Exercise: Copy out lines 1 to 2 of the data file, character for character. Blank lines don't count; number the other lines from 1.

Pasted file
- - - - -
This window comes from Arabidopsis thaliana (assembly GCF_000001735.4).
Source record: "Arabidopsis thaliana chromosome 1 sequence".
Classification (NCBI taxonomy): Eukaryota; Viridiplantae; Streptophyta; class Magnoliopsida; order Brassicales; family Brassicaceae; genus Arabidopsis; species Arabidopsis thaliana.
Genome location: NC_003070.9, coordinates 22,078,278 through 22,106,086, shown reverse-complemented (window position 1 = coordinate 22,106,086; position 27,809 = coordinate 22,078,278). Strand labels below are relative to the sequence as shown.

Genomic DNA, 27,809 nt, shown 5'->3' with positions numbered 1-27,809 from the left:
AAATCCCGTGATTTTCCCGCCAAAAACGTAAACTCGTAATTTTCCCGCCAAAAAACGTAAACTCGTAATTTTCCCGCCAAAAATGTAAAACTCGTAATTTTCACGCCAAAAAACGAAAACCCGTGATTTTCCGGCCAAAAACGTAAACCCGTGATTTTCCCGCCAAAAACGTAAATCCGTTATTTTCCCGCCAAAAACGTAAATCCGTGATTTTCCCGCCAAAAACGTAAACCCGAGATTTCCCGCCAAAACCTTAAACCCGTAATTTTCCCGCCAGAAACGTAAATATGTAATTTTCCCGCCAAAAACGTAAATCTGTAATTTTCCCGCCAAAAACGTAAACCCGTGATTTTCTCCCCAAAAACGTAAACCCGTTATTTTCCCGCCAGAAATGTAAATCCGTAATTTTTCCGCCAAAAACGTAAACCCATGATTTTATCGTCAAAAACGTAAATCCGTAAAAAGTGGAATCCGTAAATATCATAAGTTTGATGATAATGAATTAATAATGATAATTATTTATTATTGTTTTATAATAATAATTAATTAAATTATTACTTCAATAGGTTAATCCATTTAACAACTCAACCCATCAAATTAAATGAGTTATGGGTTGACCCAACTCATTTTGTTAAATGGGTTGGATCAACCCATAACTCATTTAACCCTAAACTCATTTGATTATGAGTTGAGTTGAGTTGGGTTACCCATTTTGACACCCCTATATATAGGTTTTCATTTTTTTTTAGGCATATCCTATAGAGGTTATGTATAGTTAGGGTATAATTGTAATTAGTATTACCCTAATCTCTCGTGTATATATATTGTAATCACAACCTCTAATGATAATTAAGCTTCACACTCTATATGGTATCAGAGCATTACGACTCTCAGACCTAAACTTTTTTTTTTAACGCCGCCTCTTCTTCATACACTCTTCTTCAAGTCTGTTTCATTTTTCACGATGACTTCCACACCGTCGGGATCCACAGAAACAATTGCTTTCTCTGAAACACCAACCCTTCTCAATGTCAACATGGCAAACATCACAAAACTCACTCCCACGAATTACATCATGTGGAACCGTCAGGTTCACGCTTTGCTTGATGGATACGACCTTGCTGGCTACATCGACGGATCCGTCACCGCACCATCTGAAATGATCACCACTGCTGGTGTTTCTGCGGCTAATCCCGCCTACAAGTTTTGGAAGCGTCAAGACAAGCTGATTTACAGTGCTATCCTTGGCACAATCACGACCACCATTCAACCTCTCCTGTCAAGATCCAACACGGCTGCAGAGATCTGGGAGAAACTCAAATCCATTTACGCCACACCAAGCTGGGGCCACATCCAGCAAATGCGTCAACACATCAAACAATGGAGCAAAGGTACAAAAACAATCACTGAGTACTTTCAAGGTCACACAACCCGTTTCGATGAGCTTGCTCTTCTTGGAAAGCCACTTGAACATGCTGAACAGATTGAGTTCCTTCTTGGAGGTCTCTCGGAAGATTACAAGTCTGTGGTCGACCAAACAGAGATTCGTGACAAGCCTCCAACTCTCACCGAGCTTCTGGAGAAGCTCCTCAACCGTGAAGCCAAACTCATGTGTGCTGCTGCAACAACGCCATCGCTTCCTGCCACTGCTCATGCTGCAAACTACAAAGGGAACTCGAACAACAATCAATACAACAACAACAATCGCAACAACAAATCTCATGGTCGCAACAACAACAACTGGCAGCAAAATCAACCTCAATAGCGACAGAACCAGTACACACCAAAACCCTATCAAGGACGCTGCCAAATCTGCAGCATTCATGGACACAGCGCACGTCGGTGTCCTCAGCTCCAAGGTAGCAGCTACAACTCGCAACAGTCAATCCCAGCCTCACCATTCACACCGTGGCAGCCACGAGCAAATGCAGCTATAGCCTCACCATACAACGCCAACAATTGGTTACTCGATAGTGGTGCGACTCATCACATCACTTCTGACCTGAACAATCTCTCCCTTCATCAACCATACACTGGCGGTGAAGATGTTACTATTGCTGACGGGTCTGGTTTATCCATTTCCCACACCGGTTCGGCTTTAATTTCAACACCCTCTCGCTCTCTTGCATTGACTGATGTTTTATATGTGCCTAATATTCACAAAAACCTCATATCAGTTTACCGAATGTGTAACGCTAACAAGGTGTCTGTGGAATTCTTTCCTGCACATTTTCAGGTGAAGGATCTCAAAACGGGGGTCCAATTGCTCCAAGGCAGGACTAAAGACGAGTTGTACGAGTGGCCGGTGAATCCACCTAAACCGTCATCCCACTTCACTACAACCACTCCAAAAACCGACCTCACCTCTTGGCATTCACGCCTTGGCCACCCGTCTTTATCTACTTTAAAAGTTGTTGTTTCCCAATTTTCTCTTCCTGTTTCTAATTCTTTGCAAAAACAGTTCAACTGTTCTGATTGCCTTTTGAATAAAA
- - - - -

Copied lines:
This window comes from Arabidopsis thaliana (assembly GCF_000001735.4).
Source record: "Arabidopsis thaliana chromosome 1 sequence".